From early on, Jones used charlatanry to gain followers and donations, figuring that he’d turn the usual revival-tent antics to the service of a “better cause.” With the assistance of trusted aides, he staged assorted healings, mind-readings and other “miracles.” He was indefatigable — mostly because he was gobbling prescription drugs, stimulants known to produce paranoia in those who abuse them. Soon he was faking assassination attempts as well as healings, and threatening to kill enemies and apostates by supernatural means. Scheeres clearly believes that Jones’ drug problems played a major role in the deterioration of the Peoples Temple from a progressive evangelical church into an authoritarian cult.
Scheeres may not want to use that word, or “brainwashed,” but her own book demonstrates the need for stronger language to describe the Peoples Temple than “new religious movement,” the “value neutral” term preferred by religious scholars. Jones and his lieutenants employed techniques of isolation, intimidation and coercion to control church members, former members and perceived enemies — like the journalists who began asking too many awkward questions in 1973, prompting Jones to set up an “agricultural mission” in the small South American nation of Guyana. Many church members went to Jonestown for what they thought would be a few months, only to find themselves stranded in the middle of a dense jungle with no funds and their passports locked in a safe by church authorities.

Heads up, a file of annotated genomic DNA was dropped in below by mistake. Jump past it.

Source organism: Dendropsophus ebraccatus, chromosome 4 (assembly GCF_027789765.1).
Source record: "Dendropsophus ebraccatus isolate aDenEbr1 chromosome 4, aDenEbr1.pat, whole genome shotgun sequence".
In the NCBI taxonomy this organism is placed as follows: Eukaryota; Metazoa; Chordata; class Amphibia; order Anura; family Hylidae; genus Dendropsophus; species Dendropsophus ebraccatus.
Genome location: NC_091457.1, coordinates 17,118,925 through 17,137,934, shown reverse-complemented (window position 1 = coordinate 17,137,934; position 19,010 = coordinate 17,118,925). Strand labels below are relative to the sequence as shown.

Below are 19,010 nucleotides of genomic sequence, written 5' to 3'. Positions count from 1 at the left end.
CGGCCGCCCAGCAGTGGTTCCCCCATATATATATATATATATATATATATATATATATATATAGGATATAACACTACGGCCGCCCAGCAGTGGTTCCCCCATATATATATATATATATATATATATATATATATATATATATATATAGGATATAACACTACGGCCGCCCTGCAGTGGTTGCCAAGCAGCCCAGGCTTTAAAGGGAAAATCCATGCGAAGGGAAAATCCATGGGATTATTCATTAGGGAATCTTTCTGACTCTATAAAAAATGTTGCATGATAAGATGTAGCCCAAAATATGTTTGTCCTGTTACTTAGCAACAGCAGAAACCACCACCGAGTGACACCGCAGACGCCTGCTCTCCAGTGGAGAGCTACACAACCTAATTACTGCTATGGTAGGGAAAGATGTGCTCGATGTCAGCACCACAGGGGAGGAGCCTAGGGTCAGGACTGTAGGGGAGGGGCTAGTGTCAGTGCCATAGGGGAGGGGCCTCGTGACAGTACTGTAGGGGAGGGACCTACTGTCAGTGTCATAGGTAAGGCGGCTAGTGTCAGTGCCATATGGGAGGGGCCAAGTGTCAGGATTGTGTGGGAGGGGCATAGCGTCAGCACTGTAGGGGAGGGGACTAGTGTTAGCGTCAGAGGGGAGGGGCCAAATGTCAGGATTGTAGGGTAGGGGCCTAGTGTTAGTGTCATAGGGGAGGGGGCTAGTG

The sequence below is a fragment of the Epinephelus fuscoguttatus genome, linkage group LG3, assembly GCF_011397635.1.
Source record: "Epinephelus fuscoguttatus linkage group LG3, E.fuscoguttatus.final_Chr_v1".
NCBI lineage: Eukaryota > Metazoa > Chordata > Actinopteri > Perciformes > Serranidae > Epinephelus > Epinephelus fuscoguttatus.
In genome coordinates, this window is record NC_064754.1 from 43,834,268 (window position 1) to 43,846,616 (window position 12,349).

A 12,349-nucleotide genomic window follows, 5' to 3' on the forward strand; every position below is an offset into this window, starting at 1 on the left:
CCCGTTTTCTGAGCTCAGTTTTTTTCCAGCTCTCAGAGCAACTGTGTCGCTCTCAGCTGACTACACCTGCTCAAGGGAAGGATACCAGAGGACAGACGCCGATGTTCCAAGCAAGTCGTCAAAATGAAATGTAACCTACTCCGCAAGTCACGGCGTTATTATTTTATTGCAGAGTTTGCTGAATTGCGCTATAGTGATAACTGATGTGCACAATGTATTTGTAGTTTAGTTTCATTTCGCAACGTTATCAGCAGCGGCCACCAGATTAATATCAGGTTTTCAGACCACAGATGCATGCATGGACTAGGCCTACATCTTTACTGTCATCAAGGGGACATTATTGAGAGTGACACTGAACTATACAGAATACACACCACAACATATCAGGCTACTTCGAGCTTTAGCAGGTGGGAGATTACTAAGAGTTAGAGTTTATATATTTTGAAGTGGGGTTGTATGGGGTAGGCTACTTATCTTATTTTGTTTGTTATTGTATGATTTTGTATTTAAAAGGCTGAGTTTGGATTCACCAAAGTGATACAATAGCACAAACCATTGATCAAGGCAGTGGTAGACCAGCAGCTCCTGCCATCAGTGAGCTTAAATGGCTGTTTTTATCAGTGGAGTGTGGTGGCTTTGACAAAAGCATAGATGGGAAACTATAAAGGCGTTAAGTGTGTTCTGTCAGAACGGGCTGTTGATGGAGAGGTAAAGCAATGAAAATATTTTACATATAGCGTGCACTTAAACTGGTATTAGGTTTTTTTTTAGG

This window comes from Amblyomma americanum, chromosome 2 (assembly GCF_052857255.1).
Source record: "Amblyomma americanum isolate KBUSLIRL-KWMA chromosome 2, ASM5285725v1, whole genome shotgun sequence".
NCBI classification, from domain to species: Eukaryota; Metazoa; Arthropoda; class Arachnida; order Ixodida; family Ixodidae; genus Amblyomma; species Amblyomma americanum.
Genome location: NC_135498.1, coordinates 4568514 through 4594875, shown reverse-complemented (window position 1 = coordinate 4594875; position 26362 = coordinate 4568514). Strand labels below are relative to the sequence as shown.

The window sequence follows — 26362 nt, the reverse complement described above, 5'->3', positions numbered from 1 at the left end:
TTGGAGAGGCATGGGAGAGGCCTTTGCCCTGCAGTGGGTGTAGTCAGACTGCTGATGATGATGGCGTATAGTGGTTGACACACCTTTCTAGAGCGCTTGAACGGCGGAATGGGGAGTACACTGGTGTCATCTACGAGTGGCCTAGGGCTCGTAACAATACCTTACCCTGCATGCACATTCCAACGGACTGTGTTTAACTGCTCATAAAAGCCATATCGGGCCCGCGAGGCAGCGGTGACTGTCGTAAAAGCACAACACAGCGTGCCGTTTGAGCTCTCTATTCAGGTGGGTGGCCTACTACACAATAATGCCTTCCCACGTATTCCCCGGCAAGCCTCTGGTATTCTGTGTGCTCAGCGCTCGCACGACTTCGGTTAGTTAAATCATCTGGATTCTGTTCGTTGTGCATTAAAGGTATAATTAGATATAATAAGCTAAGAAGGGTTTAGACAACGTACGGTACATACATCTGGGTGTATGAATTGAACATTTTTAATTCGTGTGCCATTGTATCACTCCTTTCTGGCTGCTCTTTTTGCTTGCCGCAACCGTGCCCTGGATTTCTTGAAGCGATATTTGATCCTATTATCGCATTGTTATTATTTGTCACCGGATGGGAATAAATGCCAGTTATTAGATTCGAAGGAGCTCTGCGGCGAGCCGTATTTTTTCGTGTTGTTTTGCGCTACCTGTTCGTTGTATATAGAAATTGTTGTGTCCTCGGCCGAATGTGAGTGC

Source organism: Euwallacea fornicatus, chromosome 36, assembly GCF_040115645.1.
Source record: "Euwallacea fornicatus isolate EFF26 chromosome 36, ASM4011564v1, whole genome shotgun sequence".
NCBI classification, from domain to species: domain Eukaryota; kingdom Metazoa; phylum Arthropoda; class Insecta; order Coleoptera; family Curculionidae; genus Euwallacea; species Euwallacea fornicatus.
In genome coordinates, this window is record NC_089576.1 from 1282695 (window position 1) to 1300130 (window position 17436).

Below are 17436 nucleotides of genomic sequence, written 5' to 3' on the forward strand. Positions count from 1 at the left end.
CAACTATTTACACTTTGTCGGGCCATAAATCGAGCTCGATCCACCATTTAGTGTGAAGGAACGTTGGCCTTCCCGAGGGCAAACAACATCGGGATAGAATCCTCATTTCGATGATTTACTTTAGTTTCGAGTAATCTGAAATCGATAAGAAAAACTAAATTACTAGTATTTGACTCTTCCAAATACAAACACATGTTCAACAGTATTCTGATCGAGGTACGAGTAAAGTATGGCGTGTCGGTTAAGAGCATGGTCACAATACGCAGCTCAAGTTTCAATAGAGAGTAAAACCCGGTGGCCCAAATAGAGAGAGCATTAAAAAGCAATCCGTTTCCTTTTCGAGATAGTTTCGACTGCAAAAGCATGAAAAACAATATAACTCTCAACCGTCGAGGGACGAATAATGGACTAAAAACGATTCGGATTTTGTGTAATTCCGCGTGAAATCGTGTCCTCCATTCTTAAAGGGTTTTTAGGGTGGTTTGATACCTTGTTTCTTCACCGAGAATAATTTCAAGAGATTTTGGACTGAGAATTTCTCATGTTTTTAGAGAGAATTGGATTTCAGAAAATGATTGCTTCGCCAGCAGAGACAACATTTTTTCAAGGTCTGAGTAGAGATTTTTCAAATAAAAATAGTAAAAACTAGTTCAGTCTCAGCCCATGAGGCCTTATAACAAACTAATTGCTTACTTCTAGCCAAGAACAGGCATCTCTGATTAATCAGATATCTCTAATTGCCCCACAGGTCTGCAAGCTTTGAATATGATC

As Jones’ paranoia worsened and the ability of the community to sustain itself faltered, the residents — effectively prisoners — were subjected to starvation rations, public denunciations, beatings, grueling labor details and the interminable demented harangues Jones slurred into the PA system at all hours. During drills that were dubbed “white nights,” Jones put everyone on alert, braced for military attacks from the commandos he insisted were lurking just outside the fences. He kept his weary flock up until the wee hours, demanding vote after vote on the option of “revolutionary suicide,” that is, a community-wide resolution to kill themselves rather than fall into the hands of their (nonexistent) beseigers. On more than one occasion, he ordered them to drink a Kool-Aid-like punch that he pretended was poisoned, as a “test” of their loyalty.
The physical and psychological stresses Jones inflicted on his followers — many of which fall within agreed-upon definitions of torture — explain in part why they were so vulnerable to his apocalyptic hysteria. They also lived in apocalyptic times, under the shadow of the political assassinations of the 1960s and haunted by an ever-present intimation that some form of revolution might happen at any moment. Also, church members believed that “fascist America” was spying on them and plotting their deaths because federal officials really were doing just that to such groups as the Black Panthers, who considered the Peoples Temple their allies.